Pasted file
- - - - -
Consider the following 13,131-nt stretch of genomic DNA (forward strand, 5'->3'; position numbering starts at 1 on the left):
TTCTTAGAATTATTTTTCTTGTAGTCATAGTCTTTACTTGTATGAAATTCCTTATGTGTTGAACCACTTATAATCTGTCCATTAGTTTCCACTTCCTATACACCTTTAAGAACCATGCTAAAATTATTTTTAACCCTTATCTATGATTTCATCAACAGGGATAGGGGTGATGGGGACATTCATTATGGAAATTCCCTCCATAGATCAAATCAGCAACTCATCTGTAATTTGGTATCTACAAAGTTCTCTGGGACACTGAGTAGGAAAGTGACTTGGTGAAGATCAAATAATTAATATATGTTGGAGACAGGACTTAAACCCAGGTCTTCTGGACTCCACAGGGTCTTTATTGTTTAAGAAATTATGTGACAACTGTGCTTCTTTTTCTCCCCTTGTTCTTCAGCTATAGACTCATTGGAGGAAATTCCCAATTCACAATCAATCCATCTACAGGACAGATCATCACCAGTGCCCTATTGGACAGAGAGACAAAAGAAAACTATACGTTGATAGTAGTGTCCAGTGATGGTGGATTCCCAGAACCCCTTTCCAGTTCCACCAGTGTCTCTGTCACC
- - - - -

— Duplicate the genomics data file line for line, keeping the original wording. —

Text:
Consider the following 13,131-nt stretch of genomic DNA (forward strand, 5'->3'; position numbering starts at 1 on the left):
TTCTTAGAATTATTTTTCTTGTAGTCATAGTCTTTACTTGTATGAAATTCCTTATGTGTTGAACCACTTATAATCTGTCCATTAGTTTCCACTTCCTATACACCTTTAAGAACCATGCTAAAATTATTTTTAACCCTTATCTATGATTTCATCAACAGGGATAGGGGTGATGGGGACATTCATTATGGAAATTCCCTCCATAGATCAAATCAGCAACTCATCTGTAATTTGGTATCTACAAAGTTCTCTGGGACACTGAGTAGGAAAGTGACTTGGTGAAGATCAAATAATTAATATATGTTGGAGACAGGACTTAAACCCAGGTCTTCTGGACTCCACAGGGTCTTTATTGTTTAAGAAATTATGTGACAACTGTGCTTCTTTTTCTCCCCTTGTTCTTCAGCTATAGACTCATTGGAGGAAATTCCCAATTCACAATCAATCCATCTACAGGACAGATCATCACCAGTGCCCTATTGGACAGAGAGACAAAAGAAAACTATACGTTGATAGTAGTGTCCAGTGATGGTGGATTCCCAGAACCCCTTTCCAGTTCCACCAGTGTCTCTGTCACC